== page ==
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DIY: Do It Yourself
Post here to share or improve your wrench turning skills! All BMW E46 DIY tips, tales, and projects discussed inside. Learn to work on your car and know the right BMW parts you will need!

 
 
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Old 07-27-2009, 05:30 PM   #1
Flybynight
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Join Date: Aug 2008
Location: Gloucestershire, UK
Posts: 6
My Ride: 318i SE Touring '00
Replacing Rear Brake Lines

I have just had my 2000 318i SE Touring fail it's annual inspection on a whole bunch of things but one of them is the rear brake lines which are corroding. The garage quoted me around 400-500 (about US$600-$750) to do the work which sounds excessive to me and it's money I really don't have at the moment. I checked out Ebay for the parts and tools that I think I would need (brake line flaring tool, pipe bender, pipe cutter etc.) and it's looking more and more appealing to do the work myself.

Can anyone tell me if this job is likely to be out of my league? I would say that I am a keen amateur mechanic with a good understanding of most things mechanical and I do routine maintenance like oil changes etc without breaking a sweat. I have a good selection of quality tools to hand and I don't mind getting my hands dirty.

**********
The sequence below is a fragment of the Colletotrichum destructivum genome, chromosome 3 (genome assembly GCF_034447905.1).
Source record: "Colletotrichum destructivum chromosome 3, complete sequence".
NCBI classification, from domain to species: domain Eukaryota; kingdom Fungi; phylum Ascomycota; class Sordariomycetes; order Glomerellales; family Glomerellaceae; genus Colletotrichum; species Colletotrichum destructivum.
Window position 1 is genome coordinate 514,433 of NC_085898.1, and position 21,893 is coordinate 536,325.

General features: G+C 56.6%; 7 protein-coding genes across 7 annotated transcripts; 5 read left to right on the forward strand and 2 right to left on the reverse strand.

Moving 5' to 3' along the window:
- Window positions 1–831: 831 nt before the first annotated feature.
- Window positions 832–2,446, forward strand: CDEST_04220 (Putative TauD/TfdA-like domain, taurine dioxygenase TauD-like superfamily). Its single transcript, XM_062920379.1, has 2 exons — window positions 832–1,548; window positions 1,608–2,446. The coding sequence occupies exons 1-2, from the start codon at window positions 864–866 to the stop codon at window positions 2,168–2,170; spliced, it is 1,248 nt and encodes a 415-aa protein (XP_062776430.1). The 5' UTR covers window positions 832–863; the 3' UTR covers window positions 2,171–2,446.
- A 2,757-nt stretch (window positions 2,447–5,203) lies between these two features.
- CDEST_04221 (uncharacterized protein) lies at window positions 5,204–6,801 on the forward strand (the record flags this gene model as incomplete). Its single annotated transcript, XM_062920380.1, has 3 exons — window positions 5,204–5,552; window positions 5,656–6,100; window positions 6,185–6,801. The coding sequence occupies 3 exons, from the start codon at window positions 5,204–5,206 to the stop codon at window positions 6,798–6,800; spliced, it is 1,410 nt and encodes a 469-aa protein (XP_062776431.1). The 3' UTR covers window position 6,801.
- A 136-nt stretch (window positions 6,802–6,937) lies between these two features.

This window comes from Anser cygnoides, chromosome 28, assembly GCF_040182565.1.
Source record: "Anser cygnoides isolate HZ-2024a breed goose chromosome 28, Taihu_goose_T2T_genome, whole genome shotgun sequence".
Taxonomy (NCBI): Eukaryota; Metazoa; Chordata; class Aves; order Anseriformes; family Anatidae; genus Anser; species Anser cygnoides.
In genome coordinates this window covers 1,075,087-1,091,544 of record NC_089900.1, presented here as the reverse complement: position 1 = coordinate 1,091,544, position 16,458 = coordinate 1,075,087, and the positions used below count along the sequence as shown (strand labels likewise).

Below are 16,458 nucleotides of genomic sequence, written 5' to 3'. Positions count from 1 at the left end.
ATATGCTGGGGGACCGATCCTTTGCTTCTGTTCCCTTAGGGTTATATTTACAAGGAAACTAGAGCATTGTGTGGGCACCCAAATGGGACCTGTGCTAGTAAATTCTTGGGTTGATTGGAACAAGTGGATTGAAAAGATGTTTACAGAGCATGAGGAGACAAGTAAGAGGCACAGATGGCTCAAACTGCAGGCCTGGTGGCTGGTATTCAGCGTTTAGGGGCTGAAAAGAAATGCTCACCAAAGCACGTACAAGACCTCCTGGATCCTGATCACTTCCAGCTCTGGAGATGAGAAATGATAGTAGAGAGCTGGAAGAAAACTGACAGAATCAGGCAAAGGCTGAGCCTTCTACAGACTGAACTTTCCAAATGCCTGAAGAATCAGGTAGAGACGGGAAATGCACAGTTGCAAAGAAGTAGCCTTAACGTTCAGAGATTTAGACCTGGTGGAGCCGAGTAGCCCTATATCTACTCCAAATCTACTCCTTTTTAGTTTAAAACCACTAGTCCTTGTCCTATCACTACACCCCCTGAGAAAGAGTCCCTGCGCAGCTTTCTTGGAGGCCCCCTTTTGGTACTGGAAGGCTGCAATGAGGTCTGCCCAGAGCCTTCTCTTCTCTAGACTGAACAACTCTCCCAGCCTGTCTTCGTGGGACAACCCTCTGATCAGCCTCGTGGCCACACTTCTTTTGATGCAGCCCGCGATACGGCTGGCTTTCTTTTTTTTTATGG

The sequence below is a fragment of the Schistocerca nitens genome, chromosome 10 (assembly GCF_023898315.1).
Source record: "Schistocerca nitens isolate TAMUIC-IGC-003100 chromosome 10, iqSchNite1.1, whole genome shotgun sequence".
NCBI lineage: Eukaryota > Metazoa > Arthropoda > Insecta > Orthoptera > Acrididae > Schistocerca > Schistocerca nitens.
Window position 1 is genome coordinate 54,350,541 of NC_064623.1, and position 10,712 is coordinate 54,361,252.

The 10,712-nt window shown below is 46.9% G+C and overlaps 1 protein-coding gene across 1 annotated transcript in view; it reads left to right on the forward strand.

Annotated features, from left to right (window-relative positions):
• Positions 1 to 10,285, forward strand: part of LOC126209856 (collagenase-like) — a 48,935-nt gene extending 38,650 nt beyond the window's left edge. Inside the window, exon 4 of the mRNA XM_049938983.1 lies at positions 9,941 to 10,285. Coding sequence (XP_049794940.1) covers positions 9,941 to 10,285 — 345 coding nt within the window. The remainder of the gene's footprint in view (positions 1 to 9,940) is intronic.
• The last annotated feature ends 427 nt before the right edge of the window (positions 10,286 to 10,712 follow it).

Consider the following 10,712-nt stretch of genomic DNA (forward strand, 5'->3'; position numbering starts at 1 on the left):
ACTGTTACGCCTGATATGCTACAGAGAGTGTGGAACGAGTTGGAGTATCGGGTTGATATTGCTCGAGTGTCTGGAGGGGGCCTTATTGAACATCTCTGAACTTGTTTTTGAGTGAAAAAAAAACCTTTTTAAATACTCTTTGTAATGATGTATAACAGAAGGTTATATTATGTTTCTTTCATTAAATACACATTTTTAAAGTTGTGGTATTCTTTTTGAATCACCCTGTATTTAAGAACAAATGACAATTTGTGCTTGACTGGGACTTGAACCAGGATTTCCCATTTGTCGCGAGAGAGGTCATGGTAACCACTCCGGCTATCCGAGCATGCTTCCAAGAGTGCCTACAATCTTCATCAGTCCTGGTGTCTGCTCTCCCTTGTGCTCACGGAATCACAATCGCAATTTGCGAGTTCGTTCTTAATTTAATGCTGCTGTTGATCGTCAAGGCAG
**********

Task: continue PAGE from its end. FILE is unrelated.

Would I need to remove the fuel tank, prop shaft and exhaust or can I work around them? Will I be able to do the work with the car just on stands or does it need to be hoisted? I was looking at using copper lines but I have since read a few bad things about copper. Kunifer seems to be the preferred brake line material - any comments? Is it possible to clamp the brake lines anywhere to prevent draining the system or will I need to do a full drain, re-fill and bleed? If so is that a big job? Is the clutch on the same hydraulic system? Will that need bleeding too?

Answers to any of the above will be really gratefully received. I have googled around a bit and only managed to find a walkthrough on replacing the flexible sections with braided SS hoses so if anyone has a link to a DIY walkthrough on replacing the rigid lines I would be eternally in your debt

Thanks, Paul.
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